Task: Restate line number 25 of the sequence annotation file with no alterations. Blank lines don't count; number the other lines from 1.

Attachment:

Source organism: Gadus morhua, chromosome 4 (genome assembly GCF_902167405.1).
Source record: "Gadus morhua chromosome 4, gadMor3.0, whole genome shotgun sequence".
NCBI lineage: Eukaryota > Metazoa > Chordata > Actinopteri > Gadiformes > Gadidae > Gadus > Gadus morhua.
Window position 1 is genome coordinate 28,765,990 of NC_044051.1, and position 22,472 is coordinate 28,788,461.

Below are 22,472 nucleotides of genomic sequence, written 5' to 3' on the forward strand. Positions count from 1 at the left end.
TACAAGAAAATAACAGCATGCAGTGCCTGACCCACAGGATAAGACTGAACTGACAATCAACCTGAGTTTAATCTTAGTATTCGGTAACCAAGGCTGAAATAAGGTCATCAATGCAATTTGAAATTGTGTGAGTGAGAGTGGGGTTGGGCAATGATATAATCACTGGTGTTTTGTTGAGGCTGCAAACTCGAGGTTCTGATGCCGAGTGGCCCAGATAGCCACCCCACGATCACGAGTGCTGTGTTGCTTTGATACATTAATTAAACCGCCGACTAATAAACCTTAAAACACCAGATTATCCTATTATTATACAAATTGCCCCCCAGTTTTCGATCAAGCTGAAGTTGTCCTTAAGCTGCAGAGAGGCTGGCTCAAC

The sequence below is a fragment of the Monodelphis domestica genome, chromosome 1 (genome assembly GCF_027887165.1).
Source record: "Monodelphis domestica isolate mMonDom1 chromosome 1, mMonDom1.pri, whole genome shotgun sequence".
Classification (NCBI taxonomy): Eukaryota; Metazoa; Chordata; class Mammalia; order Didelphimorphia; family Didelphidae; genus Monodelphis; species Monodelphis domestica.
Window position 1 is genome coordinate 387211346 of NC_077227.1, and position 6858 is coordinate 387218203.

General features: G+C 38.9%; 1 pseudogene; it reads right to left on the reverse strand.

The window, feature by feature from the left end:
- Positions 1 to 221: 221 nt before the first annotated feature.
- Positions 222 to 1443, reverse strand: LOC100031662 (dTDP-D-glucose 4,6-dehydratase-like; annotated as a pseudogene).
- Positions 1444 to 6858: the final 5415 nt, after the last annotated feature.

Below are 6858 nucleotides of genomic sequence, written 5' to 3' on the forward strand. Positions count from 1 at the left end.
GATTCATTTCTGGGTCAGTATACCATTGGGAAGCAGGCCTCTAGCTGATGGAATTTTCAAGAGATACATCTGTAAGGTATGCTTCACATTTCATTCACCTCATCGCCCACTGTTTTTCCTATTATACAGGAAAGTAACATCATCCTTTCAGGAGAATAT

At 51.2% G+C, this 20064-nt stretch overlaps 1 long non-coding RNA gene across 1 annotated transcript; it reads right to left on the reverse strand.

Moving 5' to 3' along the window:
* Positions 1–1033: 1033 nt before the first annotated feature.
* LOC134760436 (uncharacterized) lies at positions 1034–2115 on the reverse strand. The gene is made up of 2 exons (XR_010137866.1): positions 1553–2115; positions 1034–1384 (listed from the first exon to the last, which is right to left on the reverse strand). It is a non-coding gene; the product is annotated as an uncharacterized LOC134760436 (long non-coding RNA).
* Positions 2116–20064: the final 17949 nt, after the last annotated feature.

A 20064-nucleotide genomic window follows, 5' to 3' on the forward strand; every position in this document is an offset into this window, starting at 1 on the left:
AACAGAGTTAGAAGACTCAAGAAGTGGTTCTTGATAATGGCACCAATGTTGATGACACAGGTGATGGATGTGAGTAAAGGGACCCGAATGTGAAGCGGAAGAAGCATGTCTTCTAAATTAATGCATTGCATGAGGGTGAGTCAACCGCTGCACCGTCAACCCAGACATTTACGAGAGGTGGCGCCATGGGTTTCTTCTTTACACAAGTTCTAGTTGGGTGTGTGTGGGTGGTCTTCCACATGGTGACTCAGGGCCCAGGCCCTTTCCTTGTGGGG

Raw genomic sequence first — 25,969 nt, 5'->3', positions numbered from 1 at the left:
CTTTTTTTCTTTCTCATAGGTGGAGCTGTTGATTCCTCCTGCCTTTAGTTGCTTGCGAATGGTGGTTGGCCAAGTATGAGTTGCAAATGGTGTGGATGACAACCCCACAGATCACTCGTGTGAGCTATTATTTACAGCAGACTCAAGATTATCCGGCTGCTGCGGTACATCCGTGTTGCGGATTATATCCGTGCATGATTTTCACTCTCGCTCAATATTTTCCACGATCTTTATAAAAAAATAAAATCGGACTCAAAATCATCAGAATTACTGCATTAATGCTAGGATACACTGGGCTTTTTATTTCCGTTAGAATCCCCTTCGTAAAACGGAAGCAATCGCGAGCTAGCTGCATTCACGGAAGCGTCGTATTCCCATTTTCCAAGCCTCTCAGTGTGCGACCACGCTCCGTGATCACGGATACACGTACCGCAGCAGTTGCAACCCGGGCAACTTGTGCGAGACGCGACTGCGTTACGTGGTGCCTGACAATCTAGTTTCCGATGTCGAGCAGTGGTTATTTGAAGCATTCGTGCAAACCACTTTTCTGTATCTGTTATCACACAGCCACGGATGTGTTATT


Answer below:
Raw genomic sequence first — 25,969 nt, 5'->3', positions numbered from 1 at the left: